This must be known to Comrade Jim. Addressing the NUMSA Political School in January this year, he quoted effectively from a well-known author on the subject who was, at the time he wrote the pamphlet quoted, a leading member of the Second International and of the Russian Social Democratic Labour Party, an author who at the time had a lot to say about the question of maximum and minimum programmes. Jim said, for example:

“Lenin makes this absolutely clear in his Two Tactics, when he says: ‘A Social-Democrat must never for a moment forget that the proletariat will inevitably have to wage the class struggle for Socialism even against the most democratic and republican bourgeoisie and petty bourgeoisie. This is beyond doubt. Hence the absolute necessity of a separate, independent, strictly class party of Social-Democracy. Hence the temporary nature of our tactics of ‘striking jointly’ with the bourgeoisie and the duty of keeping a strict watch ‘over our ally, as over an enemy’…” etc.

When he wrote this, in 1905, Lenin (like all the serious Marxists of the day) was a declared social democrat. Lenin wrote the pamphlet Two Tactics of Social-Democracy in the Democratic Revolution during the Russian Revolution of 1905. The pamphlet explains the Russian Social Democratic Labour Party’s programme and tactics intended to take that revolution forward and showed how they could guide the working class in Russia. He emphasised (in 1905!) how profoundly he identified at that time with “International Social Democracy”:

“When and where did I ever claim to have created any sort of special trend in International Social-Democracy not identical with the trend of Bebel and Kautsky? When and where have there been brought to light differences between me, on the one hand, and Bebel and Kautsky, on the other—differences even slightly approximating in seriousness the differences between Bebel and Kautsky, for instance, on the agrarian question in Breslau?”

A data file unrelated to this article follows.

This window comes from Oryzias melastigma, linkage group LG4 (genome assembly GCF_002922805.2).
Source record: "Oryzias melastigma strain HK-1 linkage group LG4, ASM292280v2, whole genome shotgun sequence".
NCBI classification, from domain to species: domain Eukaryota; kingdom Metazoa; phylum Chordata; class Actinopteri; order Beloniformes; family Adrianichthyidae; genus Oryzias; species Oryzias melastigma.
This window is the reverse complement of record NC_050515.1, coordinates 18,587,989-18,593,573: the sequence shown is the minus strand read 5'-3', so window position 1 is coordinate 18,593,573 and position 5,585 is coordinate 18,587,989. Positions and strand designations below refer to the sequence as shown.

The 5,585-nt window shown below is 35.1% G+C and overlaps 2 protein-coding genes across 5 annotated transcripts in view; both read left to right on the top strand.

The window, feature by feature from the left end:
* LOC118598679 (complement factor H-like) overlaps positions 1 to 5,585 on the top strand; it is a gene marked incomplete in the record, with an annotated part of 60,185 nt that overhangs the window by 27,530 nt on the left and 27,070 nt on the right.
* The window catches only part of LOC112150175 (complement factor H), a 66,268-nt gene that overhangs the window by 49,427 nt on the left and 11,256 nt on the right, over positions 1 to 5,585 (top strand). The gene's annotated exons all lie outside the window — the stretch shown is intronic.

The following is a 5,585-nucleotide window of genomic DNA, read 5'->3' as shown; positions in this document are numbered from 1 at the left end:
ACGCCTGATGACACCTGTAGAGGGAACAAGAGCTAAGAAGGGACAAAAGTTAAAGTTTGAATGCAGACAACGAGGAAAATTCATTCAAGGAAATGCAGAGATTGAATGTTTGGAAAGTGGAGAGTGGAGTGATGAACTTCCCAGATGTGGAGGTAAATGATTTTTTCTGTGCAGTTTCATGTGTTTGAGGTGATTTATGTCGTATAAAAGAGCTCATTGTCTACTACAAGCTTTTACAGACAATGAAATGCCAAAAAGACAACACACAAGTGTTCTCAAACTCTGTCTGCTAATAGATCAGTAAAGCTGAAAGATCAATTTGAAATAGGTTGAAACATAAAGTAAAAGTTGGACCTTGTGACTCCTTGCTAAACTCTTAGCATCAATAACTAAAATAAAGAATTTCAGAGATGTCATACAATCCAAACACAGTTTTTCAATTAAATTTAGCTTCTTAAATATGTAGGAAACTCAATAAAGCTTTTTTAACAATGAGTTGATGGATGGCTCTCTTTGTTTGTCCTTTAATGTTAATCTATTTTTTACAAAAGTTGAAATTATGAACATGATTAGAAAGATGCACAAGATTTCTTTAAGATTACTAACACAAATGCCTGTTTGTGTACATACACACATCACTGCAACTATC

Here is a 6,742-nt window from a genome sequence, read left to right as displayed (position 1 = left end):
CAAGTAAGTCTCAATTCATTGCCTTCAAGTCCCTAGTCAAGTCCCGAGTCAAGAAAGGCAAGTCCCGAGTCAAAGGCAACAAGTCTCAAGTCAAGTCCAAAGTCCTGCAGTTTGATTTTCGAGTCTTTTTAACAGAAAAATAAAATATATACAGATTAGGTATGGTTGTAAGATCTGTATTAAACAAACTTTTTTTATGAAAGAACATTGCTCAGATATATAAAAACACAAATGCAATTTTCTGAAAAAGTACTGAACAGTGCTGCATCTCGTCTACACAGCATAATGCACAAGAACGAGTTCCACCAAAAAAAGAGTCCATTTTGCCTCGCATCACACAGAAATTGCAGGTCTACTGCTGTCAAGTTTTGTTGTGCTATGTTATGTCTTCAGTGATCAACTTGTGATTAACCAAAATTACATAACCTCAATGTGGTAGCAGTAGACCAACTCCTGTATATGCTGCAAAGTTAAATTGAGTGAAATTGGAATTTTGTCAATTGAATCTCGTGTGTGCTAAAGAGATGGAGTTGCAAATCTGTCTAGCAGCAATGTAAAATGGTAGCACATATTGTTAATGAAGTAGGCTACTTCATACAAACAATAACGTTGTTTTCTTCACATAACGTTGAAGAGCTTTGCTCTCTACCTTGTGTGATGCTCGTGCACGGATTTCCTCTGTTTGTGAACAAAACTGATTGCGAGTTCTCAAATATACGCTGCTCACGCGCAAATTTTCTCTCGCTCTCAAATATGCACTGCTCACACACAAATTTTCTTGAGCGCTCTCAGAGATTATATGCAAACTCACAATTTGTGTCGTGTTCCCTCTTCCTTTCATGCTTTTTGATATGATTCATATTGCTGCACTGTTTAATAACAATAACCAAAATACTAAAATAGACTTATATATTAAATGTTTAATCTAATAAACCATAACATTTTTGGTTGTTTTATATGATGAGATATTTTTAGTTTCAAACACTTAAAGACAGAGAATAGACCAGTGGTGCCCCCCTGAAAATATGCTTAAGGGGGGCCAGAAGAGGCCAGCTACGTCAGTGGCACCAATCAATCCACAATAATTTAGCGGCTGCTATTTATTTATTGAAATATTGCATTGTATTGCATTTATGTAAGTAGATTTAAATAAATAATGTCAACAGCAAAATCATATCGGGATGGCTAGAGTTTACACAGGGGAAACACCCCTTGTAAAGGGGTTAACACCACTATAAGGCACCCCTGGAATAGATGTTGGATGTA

It must be said that what Lenin proposed in 1905 utterly puts to shame the ANC-SACP alliance in terms of its sweep and ambition.

Lenin against the theory of stages!

 In 1905, Russia was a sprawling empire in which the majority of the population were small farmers working the land under very backward conditions. Barely forty years previously they had still been serfs, the property of their feudal landlords. In 1905 they were still paying redemption payments (in other words buying their freedom by instalments) as well as rent for the land. The political system was autocracy: The Romanov Tsars ran the whole empire through a bureaucratic and military machine ideologically backed by the Orthodox Christian clergy.

What stands out in Lenin’s handling of the question of programme and tactics even in 1905 is his refusal to rigidly separate the maximum and the minimum programme. This is one expression of the difference between him and other prominent leaders of the Socialist International who were later themselves openly “captured by hostile forces”. He was, it is true, absolutely convinced that the 1905 Russian Revolution had the historical job to abolish tsarist autocracy based on serfdom and replace it with a bourgeois society. He says in Two Tactics: